Since Fire Island is a barrier beach, it is often rebuilding itself over and over. Fire Island was able to go through the storm which only made the community stronger. Since fire Island was able to absorb the impact of a large area of the Island with the sand dunes, residents decided to refinance another sand dune project just a few years ago. Future storms may happen, but Fire Island will always pick itself back up again.

Shoshanna McCollum

Friday, November 16:

“We are will not be able to move back into our home before winter John. I was hoping you’d come to the realization on your own, but you haven’t. Let’s please figure out a plan before winter sets in.” Hash words but they had to be said. Now the undamaged winterized house up the street I had been urging him to look into had just been rented by someone else. “Honey, those people no longer have a home,” John replied in a maudlin tone. “WE DON’T HAVE A HOME!” I snapped back in disgust. This charade could go on no longer. I have been sleeping in a tiny unheated room with spinach green walls on the goodwill of a woman who was getting a little tired of seeing us in her house after more than three weeks now. I lack empathy. I do not want to hear about the damages to anybody else may have suffered at this point. I only care about protecting me and my own.

Sunday, November 18:

A FEMA caseworker called us, Finally! The woman sounded a little disorganized and scattered as she asks if she could see us the following day.

“I have an appointment that morning in Co-PAY- gee at 9 in the morning, so how ‘bout I meet you at 10?”

Her sad mispronunciation of Copaigue gave away that she’s not from Long Island among other things.

“Are you aware that you have to take a ferry out to Fire Island to see me in Ocean Beach?” I ask.

“Can I bring my car on the ferry?”

“Sorry, no.”

“Can I see you Thursday then?”

“Thanksgiving? Sure, if you’re working why not?”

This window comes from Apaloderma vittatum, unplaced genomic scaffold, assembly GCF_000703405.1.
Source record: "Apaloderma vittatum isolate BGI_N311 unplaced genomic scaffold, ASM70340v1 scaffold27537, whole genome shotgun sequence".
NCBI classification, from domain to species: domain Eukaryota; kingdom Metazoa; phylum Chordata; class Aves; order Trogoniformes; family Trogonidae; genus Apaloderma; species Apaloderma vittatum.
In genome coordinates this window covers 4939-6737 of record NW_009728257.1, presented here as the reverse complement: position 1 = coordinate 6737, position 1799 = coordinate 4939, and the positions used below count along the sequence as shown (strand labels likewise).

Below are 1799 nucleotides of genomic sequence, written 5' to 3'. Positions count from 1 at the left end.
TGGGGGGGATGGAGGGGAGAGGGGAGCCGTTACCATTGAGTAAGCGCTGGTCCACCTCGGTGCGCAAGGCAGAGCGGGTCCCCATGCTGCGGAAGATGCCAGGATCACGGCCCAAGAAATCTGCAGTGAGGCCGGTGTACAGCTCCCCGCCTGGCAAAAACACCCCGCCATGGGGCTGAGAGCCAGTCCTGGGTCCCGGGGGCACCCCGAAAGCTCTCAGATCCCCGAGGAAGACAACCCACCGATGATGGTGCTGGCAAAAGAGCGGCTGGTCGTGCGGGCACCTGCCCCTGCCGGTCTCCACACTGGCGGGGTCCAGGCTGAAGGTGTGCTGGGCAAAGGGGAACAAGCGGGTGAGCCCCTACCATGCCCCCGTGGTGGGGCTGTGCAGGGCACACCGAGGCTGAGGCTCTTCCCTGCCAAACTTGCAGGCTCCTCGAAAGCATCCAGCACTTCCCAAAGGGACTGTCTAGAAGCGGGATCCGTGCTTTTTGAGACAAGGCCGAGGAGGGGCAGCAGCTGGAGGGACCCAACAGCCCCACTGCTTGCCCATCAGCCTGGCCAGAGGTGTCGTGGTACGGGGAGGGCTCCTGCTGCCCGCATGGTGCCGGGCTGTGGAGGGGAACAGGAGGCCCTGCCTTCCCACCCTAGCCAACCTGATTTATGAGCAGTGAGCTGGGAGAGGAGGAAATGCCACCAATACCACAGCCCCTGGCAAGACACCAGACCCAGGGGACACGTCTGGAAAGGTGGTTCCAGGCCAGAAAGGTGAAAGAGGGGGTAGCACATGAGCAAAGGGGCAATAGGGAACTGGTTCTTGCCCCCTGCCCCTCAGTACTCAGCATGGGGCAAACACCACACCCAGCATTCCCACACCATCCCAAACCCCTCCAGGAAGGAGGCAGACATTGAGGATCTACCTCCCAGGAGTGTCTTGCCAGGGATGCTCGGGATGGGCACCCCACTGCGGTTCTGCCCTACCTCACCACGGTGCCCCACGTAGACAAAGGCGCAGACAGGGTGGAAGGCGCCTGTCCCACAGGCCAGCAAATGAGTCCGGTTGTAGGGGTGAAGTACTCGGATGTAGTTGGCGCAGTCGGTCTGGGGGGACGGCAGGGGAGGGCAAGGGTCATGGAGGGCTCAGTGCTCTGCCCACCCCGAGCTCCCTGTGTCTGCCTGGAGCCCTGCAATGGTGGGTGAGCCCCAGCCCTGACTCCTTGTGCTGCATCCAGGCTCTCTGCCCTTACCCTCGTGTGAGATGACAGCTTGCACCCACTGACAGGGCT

She pauses…

“Tell you what, I broke my back windshield. I’ve got to take care of that, can I call you later?”

Wednesday, November 21:

I call to follow-up with the FEMA caseworker. Now that FINS permit civilian driving allowed again John is agreeable to meeting her on the mainland and driving her over here to expedite our case. She tells me bluntly that she is no longer assigned to us. If she isn’t who is? No answer, but about an hour later John sees a team of FEMA workers canvassing our street. I rush out to meet them. The team is comprised of three ladies meticulously leaving flyers in the door jams of houses, not unlike Jehovah’s Witnesses. I catch their attention and give her the case number I’ve been assigned. Can they help? Not really because these ladies were dispatched for the sole purpose of dispersing flyers. How did they manage to make the ferry while that caseworker could not? “But you have a case number and that’s great!” one of them says in a chipper tone.

Thursday, November 22 :

Thanksgiving Day: It is a beautiful, warm sunny day. Almost a waste, this would have been a good working day. All of us had plans for this holiday that got derailed. The Thanksgiving table is comprised of me, John, Betsy, Betsy’s cousin Richie Stretch, Richie’s wife Barbara and our neighbor Frank Fischer. Betsy has been preparing this meal all morning and is in a bad mood now. No one is very hungry. We pick at the food and the conversation is awkward. I find a bottle of red wine on the table, drink too much of it and go upstairs to my tiny room and sleep most of the day away.

Friday, November 23: